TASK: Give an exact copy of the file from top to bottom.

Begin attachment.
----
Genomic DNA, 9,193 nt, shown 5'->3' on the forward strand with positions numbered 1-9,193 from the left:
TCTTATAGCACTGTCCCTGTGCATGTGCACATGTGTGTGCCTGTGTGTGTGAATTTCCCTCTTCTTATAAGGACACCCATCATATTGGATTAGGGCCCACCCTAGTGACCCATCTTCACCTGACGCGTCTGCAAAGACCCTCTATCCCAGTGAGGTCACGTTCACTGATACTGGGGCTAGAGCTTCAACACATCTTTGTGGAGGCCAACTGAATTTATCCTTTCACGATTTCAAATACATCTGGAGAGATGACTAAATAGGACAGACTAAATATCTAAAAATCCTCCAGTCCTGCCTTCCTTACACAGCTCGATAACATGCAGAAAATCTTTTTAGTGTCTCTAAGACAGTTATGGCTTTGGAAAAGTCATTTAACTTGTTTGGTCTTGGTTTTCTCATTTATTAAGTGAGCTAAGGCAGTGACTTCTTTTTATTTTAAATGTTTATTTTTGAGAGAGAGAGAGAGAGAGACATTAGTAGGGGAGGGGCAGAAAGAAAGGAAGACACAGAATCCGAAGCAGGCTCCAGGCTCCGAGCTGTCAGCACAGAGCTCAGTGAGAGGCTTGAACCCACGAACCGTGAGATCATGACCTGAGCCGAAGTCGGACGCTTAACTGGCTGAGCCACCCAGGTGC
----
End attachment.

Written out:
Genomic DNA, 9,193 nt, shown 5'->3' on the forward strand with positions numbered 1-9,193 from the left:
TCTTATAGCACTGTCCCTGTGCATGTGCACATGTGTGTGCCTGTGTGTGTGAATTTCCCTCTTCTTATAAGGACACCCATCATATTGGATTAGGGCCCACCCTAGTGACCCATCTTCACCTGACGCGTCTGCAAAGACCCTCTATCCCAGTGAGGTCACGTTCACTGATACTGGGGCTAGAGCTTCAACACATCTTTGTGGAGGCCAACTGAATTTATCCTTTCACGATTTCAAATACATCTGGAGAGATGACTAAATAGGACAGACTAAATATCTAAAAATCCTCCAGTCCTGCCTTCCTTACACAGCTCGATAACATGCAGAAAATCTTTTTAGTGTCTCTAAGACAGTTATGGCTTTGGAAAAGTCATTTAACTTGTTTGGTCTTGGTTTTCTCATTTATTAAGTGAGCTAAGGCAGTGACTTCTTTTTATTTTAAATGTTTATTTTTGAGAGAGAGAGAGAGAGAGACATTAGTAGGGGAGGGGCAGAAAGAAAGGAAGACACAGAATCCGAAGCAGGCTCCAGGCTCCGAGCTGTCAGCACAGAGCTCAGTGAGAGGCTTGAACCCACGAACCGTGAGATCATGACCTGAGCCGAAGTCGGACGCTTAACTGGCTGAGCCACCCAGGTGC